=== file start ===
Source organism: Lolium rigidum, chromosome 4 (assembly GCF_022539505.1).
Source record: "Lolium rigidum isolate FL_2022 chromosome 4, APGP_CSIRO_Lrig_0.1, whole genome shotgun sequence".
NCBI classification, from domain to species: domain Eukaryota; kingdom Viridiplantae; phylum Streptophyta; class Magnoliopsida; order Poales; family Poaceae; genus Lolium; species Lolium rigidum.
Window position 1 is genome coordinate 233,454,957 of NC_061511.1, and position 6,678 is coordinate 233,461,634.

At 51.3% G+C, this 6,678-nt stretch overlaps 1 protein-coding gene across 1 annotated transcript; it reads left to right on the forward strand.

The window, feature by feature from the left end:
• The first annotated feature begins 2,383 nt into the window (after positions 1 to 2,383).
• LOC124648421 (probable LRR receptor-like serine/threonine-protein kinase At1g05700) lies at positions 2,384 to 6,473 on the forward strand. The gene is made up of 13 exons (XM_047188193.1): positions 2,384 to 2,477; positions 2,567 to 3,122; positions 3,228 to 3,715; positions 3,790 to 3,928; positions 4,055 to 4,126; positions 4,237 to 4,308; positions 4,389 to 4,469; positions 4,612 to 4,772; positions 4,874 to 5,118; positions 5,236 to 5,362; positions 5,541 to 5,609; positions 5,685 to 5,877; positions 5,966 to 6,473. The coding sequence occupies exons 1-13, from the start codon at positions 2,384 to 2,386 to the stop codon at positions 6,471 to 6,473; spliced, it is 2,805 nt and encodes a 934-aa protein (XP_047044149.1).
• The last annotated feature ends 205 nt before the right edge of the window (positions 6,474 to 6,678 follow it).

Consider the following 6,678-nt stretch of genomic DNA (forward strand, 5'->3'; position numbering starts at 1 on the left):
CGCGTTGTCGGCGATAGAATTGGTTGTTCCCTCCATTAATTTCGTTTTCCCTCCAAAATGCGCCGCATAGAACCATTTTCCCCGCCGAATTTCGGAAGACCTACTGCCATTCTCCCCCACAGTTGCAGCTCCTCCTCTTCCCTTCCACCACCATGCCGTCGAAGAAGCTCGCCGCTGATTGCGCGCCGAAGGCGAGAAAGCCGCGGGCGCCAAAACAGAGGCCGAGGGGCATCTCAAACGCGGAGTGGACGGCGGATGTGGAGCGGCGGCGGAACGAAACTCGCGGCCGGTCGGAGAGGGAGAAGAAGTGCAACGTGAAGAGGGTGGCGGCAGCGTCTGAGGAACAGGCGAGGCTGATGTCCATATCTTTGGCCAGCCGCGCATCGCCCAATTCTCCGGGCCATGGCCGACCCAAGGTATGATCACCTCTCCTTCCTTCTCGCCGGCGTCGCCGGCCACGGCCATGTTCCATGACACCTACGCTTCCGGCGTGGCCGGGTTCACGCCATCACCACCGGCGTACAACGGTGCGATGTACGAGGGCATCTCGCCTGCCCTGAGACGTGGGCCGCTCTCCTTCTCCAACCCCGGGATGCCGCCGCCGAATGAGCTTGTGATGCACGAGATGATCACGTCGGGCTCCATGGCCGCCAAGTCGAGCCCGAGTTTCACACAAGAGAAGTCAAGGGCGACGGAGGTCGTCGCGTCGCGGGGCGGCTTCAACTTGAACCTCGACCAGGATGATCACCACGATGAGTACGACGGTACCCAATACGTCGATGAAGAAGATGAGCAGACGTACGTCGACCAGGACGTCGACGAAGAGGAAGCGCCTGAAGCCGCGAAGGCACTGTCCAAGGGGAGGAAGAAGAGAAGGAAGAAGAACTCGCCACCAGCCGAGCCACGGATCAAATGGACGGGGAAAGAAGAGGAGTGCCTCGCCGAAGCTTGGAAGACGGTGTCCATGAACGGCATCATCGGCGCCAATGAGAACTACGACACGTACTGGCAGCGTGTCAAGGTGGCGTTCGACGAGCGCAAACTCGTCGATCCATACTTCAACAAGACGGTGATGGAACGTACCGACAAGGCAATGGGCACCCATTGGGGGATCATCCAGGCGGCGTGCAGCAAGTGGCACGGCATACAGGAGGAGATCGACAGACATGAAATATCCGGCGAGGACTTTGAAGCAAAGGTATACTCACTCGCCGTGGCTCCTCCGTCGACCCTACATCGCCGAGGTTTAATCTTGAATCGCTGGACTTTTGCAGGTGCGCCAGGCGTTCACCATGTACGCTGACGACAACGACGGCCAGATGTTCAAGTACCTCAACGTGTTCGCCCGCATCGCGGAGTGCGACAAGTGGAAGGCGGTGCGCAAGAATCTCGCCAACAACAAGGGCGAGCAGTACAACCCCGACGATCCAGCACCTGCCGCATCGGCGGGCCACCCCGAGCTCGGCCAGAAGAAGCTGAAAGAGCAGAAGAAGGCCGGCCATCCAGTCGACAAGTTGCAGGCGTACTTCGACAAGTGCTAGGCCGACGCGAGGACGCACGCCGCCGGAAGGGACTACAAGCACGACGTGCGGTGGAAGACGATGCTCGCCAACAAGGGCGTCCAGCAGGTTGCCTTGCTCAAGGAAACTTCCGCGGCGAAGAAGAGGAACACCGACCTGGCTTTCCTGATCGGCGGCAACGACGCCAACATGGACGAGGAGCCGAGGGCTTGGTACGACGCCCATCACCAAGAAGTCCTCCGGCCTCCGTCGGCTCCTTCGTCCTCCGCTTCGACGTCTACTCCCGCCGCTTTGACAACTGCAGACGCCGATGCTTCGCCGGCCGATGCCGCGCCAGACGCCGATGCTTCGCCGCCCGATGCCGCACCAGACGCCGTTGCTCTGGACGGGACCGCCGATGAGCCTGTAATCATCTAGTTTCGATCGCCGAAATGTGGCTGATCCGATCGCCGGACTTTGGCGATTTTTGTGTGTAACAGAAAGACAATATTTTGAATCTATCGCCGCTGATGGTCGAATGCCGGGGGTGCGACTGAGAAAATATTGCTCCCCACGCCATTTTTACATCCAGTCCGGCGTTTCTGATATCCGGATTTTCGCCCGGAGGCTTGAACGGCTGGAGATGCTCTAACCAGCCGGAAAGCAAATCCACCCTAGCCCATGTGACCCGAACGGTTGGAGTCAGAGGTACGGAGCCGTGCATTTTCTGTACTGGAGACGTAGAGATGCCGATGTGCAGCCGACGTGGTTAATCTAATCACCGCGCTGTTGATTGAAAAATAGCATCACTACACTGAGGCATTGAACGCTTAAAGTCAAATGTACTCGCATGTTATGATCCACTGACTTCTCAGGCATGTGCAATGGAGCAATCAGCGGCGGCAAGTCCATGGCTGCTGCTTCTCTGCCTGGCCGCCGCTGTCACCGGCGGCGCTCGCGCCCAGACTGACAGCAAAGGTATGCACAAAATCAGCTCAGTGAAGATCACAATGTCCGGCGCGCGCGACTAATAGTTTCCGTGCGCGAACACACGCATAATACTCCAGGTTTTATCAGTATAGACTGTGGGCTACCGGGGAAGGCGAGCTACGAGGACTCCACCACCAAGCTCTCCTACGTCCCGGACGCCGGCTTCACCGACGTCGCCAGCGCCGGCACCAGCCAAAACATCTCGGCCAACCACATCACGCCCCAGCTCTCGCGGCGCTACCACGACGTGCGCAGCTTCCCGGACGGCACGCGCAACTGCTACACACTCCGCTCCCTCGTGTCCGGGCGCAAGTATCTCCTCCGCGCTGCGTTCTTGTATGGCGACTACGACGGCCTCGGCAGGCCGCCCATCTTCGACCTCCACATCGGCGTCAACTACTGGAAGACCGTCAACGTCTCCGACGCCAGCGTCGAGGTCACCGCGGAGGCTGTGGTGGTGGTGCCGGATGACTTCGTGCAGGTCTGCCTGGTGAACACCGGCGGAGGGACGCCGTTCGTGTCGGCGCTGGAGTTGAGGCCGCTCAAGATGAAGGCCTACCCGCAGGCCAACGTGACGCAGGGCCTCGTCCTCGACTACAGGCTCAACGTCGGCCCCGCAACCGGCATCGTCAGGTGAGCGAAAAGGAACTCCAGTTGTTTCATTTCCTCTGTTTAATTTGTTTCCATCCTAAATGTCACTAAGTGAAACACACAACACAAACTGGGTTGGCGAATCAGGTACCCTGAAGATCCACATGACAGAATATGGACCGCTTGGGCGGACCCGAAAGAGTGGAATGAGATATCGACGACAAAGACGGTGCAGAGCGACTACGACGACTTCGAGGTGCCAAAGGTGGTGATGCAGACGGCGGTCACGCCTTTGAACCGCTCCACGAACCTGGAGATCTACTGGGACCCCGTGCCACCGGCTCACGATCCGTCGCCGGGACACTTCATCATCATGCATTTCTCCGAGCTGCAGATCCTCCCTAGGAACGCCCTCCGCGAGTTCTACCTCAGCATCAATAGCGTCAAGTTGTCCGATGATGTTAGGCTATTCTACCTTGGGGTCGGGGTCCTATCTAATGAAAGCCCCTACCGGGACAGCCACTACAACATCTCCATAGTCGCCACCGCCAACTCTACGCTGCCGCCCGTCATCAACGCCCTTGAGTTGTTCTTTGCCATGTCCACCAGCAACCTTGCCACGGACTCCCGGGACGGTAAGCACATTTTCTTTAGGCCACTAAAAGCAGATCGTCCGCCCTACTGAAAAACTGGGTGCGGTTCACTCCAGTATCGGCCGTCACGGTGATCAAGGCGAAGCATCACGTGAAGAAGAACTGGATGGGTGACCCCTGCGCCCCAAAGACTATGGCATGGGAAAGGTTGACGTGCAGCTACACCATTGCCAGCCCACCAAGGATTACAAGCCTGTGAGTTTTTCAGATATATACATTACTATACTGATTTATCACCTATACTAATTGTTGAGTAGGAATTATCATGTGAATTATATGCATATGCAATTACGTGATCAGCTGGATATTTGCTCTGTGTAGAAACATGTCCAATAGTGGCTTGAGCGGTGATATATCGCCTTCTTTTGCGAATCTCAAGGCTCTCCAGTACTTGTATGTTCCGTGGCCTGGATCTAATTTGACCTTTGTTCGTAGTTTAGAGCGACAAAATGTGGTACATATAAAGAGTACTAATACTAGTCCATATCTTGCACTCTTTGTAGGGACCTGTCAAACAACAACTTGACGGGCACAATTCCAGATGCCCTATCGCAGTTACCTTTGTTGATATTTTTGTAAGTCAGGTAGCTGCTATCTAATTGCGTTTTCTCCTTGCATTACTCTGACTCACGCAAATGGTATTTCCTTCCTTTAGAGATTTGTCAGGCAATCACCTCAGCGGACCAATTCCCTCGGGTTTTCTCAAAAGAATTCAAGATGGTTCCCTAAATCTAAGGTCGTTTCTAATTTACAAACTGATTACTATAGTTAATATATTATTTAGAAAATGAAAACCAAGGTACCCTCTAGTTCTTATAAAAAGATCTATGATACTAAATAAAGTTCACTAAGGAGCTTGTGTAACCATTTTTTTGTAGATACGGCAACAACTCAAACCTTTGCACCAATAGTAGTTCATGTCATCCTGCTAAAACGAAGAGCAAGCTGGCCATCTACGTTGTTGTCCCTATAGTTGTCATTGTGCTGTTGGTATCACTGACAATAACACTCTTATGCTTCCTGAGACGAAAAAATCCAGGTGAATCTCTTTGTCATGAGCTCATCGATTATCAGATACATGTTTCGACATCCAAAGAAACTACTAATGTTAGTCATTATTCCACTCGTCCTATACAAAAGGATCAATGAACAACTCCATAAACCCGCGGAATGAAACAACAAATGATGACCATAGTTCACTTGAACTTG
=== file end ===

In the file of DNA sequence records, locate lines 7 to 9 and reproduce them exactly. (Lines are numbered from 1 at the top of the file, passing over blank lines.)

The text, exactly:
• The first annotated feature begins 2,383 nt into the window (after positions 1 to 2,383).
• LOC124648421 (probable LRR receptor-like serine/threonine-protein kinase At1g05700) lies at positions 2,384 to 6,473 on the forward strand. The gene is made up of 13 exons (XM_047188193.1): positions 2,384 to 2,477; positions 2,567 to 3,122; positions 3,228 to 3,715; positions 3,790 to 3,928; positions 4,055 to 4,126; positions 4,237 to 4,308; positions 4,389 to 4,469; positions 4,612 to 4,772; positions 4,874 to 5,118; positions 5,236 to 5,362; positions 5,541 to 5,609; positions 5,685 to 5,877; positions 5,966 to 6,473. The coding sequence occupies exons 1-13, from the start codon at positions 2,384 to 2,386 to the stop codon at positions 6,471 to 6,473; spliced, it is 2,805 nt and encodes a 934-aa protein (XP_047044149.1).
• The last annotated feature ends 205 nt before the right edge of the window (positions 6,474 to 6,678 follow it).